In environmental philosophy there exist three dominant views on the method for going from theory to action. First there is the view that philosophy is not in the business of persuading people. Second is the view that there is a certain gap between philosophy and action, but that philosophy can help encourage action. Last is the view that philosophy on it's own is action.
In democracy, proposals need to be popular in order to be adopted. This can put democracy in the way of progress. The general criticisms and shortcomings of democracy a will not be discussed here. Individual action is thus the only thing left for activists to do. However a single activist lacks the critical mass needed for serious environmental impact. This critical mass is generally not achieved due to the lack of coordination in environmental circles according to De Shalit in “‘From Environmental Ethics to Environmental Action”. There are scientists with the data, governments with the funding and activists with the time and resolve but the coordination and cooperation between these groups is lacking.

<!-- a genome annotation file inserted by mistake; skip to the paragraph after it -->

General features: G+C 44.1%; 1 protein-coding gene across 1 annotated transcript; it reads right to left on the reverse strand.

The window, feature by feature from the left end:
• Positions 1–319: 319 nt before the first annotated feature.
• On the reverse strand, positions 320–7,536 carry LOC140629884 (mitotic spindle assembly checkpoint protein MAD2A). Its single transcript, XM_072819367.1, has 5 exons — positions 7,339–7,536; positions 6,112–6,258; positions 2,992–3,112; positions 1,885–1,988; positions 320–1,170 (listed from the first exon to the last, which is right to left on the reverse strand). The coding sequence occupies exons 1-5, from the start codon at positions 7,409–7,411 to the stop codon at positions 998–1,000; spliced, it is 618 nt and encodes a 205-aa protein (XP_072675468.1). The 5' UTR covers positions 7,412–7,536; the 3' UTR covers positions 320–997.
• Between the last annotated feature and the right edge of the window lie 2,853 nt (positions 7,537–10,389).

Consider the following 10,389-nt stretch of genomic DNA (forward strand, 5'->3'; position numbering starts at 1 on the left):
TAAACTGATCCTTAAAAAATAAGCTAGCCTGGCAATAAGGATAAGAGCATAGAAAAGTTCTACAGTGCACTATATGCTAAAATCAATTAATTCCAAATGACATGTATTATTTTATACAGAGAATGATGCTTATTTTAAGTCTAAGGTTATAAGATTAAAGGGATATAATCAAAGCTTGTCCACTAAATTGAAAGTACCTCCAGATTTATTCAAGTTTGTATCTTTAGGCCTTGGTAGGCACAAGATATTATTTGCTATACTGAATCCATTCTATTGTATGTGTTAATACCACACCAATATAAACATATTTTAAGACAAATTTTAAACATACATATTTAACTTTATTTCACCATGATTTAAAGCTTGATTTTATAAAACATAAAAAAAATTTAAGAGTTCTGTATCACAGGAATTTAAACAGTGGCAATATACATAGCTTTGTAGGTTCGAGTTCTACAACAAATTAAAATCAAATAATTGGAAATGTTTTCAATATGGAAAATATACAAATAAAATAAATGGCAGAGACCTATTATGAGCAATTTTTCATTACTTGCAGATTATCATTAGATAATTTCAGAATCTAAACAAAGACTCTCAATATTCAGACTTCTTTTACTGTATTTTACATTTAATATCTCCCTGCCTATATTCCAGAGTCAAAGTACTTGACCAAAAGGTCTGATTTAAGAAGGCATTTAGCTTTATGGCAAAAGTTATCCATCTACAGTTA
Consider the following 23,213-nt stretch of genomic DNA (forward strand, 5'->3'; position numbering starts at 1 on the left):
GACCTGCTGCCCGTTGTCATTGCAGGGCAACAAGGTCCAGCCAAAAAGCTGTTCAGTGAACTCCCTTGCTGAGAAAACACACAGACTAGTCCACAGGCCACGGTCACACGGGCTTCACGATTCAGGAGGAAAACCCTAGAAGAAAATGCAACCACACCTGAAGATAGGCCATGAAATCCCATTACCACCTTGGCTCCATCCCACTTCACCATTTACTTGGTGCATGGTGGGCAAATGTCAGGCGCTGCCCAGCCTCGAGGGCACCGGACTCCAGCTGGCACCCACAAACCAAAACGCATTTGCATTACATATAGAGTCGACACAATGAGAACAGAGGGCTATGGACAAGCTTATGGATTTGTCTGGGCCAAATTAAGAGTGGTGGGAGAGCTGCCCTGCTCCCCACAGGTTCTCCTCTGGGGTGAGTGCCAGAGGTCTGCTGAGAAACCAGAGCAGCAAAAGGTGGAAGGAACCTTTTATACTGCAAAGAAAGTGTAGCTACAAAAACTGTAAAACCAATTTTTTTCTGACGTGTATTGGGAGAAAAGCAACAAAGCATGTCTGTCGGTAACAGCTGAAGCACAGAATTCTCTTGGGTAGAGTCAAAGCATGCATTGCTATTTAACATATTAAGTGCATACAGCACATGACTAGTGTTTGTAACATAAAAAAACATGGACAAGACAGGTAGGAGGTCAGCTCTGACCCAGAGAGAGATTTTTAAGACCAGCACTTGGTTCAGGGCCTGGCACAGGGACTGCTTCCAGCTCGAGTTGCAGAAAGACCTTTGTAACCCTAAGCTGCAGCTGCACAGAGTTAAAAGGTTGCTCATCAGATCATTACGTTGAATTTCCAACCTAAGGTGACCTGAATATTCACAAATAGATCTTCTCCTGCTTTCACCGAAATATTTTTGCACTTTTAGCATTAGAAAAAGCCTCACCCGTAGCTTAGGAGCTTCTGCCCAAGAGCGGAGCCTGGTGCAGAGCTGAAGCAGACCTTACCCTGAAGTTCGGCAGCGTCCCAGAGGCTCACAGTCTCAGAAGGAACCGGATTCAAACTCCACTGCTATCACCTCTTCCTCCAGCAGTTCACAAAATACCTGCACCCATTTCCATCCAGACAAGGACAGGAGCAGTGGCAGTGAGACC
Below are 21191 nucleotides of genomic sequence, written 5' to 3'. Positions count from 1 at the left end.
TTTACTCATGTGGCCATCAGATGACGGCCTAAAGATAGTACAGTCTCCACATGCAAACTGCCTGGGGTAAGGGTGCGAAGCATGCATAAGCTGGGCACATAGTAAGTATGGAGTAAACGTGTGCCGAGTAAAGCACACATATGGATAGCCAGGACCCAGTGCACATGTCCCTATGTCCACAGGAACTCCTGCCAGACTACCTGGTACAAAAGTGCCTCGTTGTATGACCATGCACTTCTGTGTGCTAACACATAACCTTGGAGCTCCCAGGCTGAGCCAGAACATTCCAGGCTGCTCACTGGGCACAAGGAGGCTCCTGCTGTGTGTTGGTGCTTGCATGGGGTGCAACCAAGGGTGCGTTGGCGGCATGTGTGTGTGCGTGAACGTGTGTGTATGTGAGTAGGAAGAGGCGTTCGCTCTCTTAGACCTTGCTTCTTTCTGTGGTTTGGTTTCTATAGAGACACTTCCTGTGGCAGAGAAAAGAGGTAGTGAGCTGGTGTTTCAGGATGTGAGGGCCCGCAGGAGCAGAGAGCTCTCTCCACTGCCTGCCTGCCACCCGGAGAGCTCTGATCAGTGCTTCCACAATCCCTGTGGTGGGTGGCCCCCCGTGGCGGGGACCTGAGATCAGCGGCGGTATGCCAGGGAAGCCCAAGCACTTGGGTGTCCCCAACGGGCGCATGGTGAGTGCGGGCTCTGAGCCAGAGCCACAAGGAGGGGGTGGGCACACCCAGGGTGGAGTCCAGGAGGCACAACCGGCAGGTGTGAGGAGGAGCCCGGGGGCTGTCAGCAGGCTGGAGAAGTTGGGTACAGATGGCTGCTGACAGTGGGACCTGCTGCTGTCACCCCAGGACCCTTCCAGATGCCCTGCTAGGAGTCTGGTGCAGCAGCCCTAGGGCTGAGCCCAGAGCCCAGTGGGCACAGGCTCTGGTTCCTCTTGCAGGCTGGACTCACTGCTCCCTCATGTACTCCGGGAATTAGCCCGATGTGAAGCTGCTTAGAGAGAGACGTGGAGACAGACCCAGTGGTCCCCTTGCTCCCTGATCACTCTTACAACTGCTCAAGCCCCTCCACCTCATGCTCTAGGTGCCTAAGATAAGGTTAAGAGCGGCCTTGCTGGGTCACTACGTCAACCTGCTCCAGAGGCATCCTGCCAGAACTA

The question of whether individual action is purposeful or not is one for social ontology. In this form of ontology, there are two dominant views. Fist, there is the Eliminativist view which holds that groups ontologically speaking do not exist. They are merely a collection of individuals without emergent properties. This implies that individual action does have an impact because it is the only form of action that exists. Second there is Emergentism which claims that a group is a particular agent separate from it's member agents. In oder for such a group to form, the individuals need to be united under a collective will.